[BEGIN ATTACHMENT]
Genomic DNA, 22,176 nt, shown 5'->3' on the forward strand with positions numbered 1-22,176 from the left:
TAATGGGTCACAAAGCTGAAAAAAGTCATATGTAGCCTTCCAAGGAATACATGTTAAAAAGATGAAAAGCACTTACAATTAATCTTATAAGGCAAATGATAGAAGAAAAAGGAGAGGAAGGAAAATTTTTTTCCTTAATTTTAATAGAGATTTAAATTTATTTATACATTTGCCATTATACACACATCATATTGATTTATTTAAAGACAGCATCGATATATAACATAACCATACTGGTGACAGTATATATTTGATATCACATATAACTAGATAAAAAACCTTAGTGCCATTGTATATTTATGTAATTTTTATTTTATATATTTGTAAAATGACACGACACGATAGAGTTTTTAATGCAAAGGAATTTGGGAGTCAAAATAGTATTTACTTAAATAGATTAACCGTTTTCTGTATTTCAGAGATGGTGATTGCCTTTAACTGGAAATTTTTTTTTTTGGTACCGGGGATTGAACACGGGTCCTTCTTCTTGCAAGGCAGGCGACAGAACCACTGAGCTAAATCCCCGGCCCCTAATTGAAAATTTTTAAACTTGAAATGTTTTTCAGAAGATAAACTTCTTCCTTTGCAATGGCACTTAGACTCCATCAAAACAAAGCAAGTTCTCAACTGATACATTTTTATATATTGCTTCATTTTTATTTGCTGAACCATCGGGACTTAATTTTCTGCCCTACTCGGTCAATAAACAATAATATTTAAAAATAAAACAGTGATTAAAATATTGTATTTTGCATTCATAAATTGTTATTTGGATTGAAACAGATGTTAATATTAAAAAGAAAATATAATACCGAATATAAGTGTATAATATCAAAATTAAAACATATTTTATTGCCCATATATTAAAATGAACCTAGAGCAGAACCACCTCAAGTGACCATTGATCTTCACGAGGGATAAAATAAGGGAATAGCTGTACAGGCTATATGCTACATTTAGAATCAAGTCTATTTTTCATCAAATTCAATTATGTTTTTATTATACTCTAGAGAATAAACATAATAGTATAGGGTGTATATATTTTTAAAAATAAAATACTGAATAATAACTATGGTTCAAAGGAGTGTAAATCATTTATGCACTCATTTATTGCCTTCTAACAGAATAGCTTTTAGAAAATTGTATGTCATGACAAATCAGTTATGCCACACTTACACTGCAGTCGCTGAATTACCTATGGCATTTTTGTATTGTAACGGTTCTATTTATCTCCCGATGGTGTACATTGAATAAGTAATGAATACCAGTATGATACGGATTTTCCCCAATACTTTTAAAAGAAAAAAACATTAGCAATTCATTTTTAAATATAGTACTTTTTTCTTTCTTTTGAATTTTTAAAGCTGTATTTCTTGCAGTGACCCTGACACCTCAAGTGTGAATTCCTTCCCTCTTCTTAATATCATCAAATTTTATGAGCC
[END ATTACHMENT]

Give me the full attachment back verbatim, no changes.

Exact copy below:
Genomic DNA, 22,176 nt, shown 5'->3' on the forward strand with positions numbered 1-22,176 from the left:
TAATGGGTCACAAAGCTGAAAAAAGTCATATGTAGCCTTCCAAGGAATACATGTTAAAAAGATGAAAAGCACTTACAATTAATCTTATAAGGCAAATGATAGAAGAAAAAGGAGAGGAAGGAAAATTTTTTTCCTTAATTTTAATAGAGATTTAAATTTATTTATACATTTGCCATTATACACACATCATATTGATTTATTTAAAGACAGCATCGATATATAACATAACCATACTGGTGACAGTATATATTTGATATCACATATAACTAGATAAAAAACCTTAGTGCCATTGTATATTTATGTAATTTTTATTTTATATATTTGTAAAATGACACGACACGATAGAGTTTTTAATGCAAAGGAATTTGGGAGTCAAAATAGTATTTACTTAAATAGATTAACCGTTTTCTGTATTTCAGAGATGGTGATTGCCTTTAACTGGAAATTTTTTTTTTTGGTACCGGGGATTGAACACGGGTCCTTCTTCTTGCAAGGCAGGCGACAGAACCACTGAGCTAAATCCCCGGCCCCTAATTGAAAATTTTTAAACTTGAAATGTTTTTCAGAAGATAAACTTCTTCCTTTGCAATGGCACTTAGACTCCATCAAAACAAAGCAAGTTCTCAACTGATACATTTTTATATATTGCTTCATTTTTATTTGCTGAACCATCGGGACTTAATTTTCTGCCCTACTCGGTCAATAAACAATAATATTTAAAAATAAAACAGTGATTAAAATATTGTATTTTGCATTCATAAATTGTTATTTGGATTGAAACAGATGTTAATATTAAAAAGAAAATATAATACCGAATATAAGTGTATAATATCAAAATTAAAACATATTTTATTGCCCATATATTAAAATGAACCTAGAGCAGAACCACCTCAAGTGACCATTGATCTTCACGAGGGATAAAATAAGGGAATAGCTGTACAGGCTATATGCTACATTTAGAATCAAGTCTATTTTTCATCAAATTCAATTATGTTTTTATTATACTCTAGAGAATAAACATAATAGTATAGGGTGTATATATTTTTAAAAATAAAATACTGAATAATAACTATGGTTCAAAGGAGTGTAAATCATTTATGCACTCATTTATTGCCTTCTAACAGAATAGCTTTTAGAAAATTGTATGTCATGACAAATCAGTTATGCCACACTTACACTGCAGTCGCTGAATTACCTATGGCATTTTTGTATTGTAACGGTTCTATTTATCTCCCGATGGTGTACATTGAATAAGTAATGAATACCAGTATGATACGGATTTTCCCCAATACTTTTAAAAGAAAAAAACATTAGCAATTCATTTTTAAATATAGTACTTTTTTCTTTCTTTTGAATTTTTAAAGCTGTATTTCTTGCAGTGACCCTGACACCTCAAGTGTGAATTCCTTCCCTCTTCTTAATATCATCAAATTTTATGAGCC